Seeing similarities in the cards Eno and Schmidt decided to release a joint box set of cards also sold as the “Oblique Strategies”
The cards are used as a written constraint used with a creative process. Many are believed to be for writing music however the reality is they can be used for any creative endeavors.
Examples are as follows:
- A Line Has Two Sides
- Into the Impossible
- Turn it Upside Down
- Retrace Your Steps
- Switch Instruments
Visualize your next project and grab an Oblique Strategies card as inspiration. Use it for photography, a song or new product design.
IDEO is a global design and consulting firm that specializes in the practice of Design Thinking in product design, branding, hospitality, furniture, toy and automotive industries.
Originally founded in the late 1970’s specializing in product design an early client was Steve Jobs of Apple needing assistance in the design of the first computer mouse.
Over the course of the past 40 years IDEO’s principals have been utilized in almost every industry. Firmly based on the Design Thinking process which IDEO believes should be also used for Human-Centered Design to solve the World’s issues and a concept they teach and give away for free.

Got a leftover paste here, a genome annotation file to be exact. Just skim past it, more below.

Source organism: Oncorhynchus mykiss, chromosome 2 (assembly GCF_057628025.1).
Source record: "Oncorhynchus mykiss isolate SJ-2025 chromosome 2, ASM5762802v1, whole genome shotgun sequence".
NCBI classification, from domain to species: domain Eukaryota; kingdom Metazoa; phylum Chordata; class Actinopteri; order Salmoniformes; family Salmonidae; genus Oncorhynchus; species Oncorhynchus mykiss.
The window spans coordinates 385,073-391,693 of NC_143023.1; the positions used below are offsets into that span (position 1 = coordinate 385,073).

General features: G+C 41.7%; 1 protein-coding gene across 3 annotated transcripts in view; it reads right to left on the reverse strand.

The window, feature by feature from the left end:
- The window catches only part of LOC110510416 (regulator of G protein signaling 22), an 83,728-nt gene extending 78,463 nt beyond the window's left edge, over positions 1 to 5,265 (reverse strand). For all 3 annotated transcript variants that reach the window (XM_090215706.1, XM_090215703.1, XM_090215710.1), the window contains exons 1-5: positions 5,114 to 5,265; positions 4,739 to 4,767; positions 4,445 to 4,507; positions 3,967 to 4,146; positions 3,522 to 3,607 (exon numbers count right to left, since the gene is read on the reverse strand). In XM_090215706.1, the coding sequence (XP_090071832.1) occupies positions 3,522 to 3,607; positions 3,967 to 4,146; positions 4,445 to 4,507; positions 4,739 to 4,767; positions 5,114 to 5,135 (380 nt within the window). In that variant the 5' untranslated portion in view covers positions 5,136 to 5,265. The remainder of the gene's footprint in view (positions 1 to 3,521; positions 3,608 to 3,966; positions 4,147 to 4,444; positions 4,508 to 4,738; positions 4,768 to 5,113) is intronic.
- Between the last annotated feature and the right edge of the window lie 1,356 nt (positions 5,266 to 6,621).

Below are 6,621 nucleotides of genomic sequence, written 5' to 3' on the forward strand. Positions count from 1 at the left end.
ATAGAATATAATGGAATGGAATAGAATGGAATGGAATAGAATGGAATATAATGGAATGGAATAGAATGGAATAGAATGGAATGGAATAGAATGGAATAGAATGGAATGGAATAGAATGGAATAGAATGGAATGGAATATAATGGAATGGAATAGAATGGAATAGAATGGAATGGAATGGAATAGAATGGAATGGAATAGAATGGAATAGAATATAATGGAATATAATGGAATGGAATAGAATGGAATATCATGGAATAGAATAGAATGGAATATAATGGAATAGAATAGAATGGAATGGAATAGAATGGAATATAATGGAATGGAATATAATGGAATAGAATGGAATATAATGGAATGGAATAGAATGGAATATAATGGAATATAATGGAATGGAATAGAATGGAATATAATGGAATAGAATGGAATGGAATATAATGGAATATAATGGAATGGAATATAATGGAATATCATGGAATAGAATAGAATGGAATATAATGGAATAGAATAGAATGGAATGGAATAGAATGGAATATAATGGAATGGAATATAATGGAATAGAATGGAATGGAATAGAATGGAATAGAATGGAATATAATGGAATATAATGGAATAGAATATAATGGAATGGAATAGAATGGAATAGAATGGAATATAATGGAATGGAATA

Design thinking is a human-centered approach to innovation that draws from the designer’s toolkit to integrate the needs of people, the possibilities of technology, and the requirements for business success.
— TIM BROWN, EXECUTIVE CHAIR OF IDEO
Enter IDEO’s Method Cards
IDEO’s Method Cards were developed for practicing and aspiring designers looking to expand on their designs and process.
Broken up into 4 categories:
These cards can help expand on creative thinking by using Design Thinking theory to expand on project or product problems and further development.
With written directions on each card such as “Look-Rapid Ethnography” or “Ask-Cognitive Maps” these cards help teams expand product developments.
In the Werner Herzog Masterclass he teaches filmmakers the importance of reading. He recommended a book The Peregrine which is a story of a falcon. By understanding the perspective of the falcon it changes your perspective on a situation or event and expands your thought process. Understanding and explaining from another perspective can bring new life to a story.
While Werner doesn’t recommend film school or even traditional filmmaking concepts, he does recommend the importance of learning to be an engaging storyteller. With a belief that the world is revealed to those who travel Herzog recommends you travel, meet different people and learn.
“I’d like to add that when I travel by foot, I don’t do it as a backpacker where you take all your household items with you — your tent, your sleeping bag, your cooking utensils,” Herzog wrote. “I travel without any luggage.”
My lessons in expanding my creativity have been helpful and life changing. Try some of these techniques to expand your creativity and creative process. And most of all have some fun.